This pleasant-scented Orchid is another Arctic plant, also a member of the chalk flora in England, of which no early record appears. It is found to-day in N. Temperate and Arctic Europe, in Siberia, Dahuria, and W. Asia. In Great Britain it does not grow in N. Devon, S. Somerset, Hunts, Glamorgan, Carmarthen, Pembroke, Carnarvon, Flint, Isle of Man, Haddington, Westerness, E. Sutherland, or the Hebrides, but is found up to 2000 ft. in the Highlands.

Mountainous districts as a whole constitute the favourite habitat of the Fragrant Orchis, and it is frequent on dry pastures in most parts of Great Britain. It occurs also in wet places, even in marshes or bogs in some places; but is perhaps more at home on the gently rolling slopes of a mountain range, where it obtains the humid and moist conditions it needs.

This is a very tall, graceful, erect Orchid. The leaves are closely-sheathing. The tubers are spread out from a centre. The leaves are lance-shaped, oblong, keeled, acute.

The flowers are pink or purple or white,1 and very fragrant. The iip is trifid, divided into three nearly to the base, entire. The flowers are in long, narrow spikes, dense or loose. The spur is bristle-like, and twice as long as the ovary. The bracts are equal in length to the ovary, green, 3-nerved. The sepals are spreading.

1 Butterflies may be attracted by the red flowers, moths by the white forms.

Fragrant Orchis is 18 in. in height. Flowers may be found in June and July. It is a perennial, propagated by division of the tubers.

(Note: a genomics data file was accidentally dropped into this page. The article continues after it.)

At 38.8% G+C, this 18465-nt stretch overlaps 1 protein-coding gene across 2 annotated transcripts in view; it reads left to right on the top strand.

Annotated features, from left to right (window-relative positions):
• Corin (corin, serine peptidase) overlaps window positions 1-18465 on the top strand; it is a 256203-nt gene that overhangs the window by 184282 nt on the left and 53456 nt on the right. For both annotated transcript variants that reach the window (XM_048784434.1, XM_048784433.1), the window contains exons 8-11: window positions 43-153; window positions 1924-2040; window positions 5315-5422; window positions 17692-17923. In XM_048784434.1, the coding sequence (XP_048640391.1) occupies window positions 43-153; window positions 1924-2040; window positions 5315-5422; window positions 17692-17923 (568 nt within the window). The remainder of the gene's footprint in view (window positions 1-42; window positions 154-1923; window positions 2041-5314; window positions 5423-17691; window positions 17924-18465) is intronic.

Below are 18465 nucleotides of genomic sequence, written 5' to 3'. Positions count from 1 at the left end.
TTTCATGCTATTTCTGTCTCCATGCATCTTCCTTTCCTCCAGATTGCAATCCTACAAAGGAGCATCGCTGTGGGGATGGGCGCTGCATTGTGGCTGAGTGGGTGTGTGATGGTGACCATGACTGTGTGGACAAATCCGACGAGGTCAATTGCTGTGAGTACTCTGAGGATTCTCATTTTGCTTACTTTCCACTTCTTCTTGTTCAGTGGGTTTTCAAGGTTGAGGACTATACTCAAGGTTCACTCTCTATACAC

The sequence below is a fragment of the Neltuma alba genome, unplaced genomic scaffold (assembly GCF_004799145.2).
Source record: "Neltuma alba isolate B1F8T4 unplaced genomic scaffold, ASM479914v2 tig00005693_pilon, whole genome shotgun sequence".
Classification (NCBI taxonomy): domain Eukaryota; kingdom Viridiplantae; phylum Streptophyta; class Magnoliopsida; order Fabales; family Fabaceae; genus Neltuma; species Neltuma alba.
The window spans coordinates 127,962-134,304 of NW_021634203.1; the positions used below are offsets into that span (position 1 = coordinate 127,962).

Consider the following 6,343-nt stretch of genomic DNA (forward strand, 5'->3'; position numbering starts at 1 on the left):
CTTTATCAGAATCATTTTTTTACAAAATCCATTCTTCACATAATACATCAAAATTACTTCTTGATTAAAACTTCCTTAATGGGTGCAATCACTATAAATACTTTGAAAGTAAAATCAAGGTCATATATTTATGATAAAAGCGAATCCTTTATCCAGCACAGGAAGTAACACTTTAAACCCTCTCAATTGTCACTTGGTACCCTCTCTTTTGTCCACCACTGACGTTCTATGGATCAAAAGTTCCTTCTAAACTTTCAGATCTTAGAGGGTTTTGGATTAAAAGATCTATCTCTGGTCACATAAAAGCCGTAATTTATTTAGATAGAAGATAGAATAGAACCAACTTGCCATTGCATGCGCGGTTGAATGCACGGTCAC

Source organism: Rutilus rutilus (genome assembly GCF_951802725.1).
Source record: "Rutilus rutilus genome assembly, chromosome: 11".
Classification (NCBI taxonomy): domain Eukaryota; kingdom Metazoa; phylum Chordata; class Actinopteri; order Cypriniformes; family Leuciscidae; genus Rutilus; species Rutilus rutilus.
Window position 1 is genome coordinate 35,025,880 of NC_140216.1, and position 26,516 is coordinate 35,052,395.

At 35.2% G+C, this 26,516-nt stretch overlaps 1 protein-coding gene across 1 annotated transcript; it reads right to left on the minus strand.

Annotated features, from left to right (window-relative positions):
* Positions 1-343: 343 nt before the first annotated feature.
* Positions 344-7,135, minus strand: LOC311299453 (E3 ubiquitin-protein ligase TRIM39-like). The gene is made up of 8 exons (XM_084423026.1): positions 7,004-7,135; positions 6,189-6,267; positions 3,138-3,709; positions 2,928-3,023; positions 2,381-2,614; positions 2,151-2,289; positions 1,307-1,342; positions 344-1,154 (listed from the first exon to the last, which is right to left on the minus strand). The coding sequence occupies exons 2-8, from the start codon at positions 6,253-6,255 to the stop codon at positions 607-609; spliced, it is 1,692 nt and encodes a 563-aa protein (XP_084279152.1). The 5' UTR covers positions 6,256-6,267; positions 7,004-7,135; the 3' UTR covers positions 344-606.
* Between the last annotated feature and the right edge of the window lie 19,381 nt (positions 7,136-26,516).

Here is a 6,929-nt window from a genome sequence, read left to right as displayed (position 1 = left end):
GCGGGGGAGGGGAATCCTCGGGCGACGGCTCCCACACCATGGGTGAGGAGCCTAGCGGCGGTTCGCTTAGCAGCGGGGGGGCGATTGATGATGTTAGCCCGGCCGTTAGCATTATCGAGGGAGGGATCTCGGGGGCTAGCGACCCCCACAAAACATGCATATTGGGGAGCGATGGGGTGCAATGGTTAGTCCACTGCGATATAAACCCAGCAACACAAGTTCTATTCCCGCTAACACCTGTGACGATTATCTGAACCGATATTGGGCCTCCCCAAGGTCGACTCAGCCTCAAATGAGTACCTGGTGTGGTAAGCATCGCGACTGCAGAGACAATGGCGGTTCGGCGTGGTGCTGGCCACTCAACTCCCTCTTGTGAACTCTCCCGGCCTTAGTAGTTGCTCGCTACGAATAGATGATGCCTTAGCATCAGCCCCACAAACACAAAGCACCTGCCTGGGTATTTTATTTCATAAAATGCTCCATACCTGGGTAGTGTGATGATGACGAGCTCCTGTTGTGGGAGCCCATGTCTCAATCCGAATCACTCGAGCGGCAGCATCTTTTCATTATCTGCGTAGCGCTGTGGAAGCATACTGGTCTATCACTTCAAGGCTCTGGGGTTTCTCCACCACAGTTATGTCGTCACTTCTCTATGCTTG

In the group Gymna-denia the spur is wavy, the lip broad, 3-lobed, rounded. The anther cells are parallel, confluent with the column, the pollen masses distant, and the rostellum placed between them, produced. The stigma is bilobed, swollen, and lateral. The spur is so slender and narrow that honey, though it rises half-way up the tube, is only reached by the long proboscis of Lepi-doptera, the Burnished Brass Moth (Plusia Chrysitis), Silver Y (P. gamma), Treble - bar (Anaitis plagiata),

Large-yellow Under-wing (Tryphaena pro-nuba). The flower is very sweet-scented.

The seeds are light and small, and are thus dispersed by the wind. Fragrant Orchid is a humus-loving plant, growing in peat soil or humus soil.

Habenaria, R. Brown, is from the Latin habena, thong, strap, from the shape of the tip, and conopsea is from the Greek conops, gnat, because it grows in situations where gnats are common.

This plant is known as Long Tails, Lover's Wanton, as well as Fragrant Orchid.

Fragrant Orchis (Habenaria conopsea, Benth.)

Photo. Flatters & Garnett - Fragrant Orchis (Habenaria Conopsea, Benth.)